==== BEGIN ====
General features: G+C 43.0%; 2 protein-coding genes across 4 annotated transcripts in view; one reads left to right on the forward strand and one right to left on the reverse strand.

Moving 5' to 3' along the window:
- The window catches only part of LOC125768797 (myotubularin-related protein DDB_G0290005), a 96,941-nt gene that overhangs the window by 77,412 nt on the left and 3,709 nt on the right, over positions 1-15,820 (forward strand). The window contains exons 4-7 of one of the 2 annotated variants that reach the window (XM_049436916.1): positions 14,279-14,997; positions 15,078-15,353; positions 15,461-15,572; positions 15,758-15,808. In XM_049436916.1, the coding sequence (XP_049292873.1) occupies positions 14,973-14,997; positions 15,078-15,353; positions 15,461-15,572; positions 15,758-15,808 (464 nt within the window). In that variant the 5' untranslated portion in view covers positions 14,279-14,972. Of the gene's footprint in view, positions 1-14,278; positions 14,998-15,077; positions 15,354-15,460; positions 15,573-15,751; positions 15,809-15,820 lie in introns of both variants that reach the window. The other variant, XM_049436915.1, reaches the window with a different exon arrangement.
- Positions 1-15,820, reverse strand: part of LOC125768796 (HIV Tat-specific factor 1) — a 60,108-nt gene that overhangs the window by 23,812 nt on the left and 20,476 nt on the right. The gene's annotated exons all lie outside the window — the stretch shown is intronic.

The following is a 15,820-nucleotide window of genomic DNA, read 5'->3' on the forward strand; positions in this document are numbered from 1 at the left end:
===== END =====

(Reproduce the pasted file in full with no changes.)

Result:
General features: G+C 43.0%; 2 protein-coding genes across 4 annotated transcripts in view; one reads left to right on the forward strand and one right to left on the reverse strand.

Moving 5' to 3' along the window:
- The window catches only part of LOC125768797 (myotubularin-related protein DDB_G0290005), a 96,941-nt gene that overhangs the window by 77,412 nt on the left and 3,709 nt on the right, over positions 1-15,820 (forward strand). The window contains exons 4-7 of one of the 2 annotated variants that reach the window (XM_049436916.1): positions 14,279-14,997; positions 15,078-15,353; positions 15,461-15,572; positions 15,758-15,808. In XM_049436916.1, the coding sequence (XP_049292873.1) occupies positions 14,973-14,997; positions 15,078-15,353; positions 15,461-15,572; positions 15,758-15,808 (464 nt within the window). In that variant the 5' untranslated portion in view covers positions 14,279-14,972. Of the gene's footprint in view, positions 1-14,278; positions 14,998-15,077; positions 15,354-15,460; positions 15,573-15,751; positions 15,809-15,820 lie in introns of both variants that reach the window. The other variant, XM_049436915.1, reaches the window with a different exon arrangement.
- Positions 1-15,820, reverse strand: part of LOC125768796 (HIV Tat-specific factor 1) — a 60,108-nt gene that overhangs the window by 23,812 nt on the left and 20,476 nt on the right. The gene's annotated exons all lie outside the window — the stretch shown is intronic.

The following is a 15,820-nucleotide window of genomic DNA, read 5'->3' on the forward strand; positions in this document are numbered from 1 at the left end: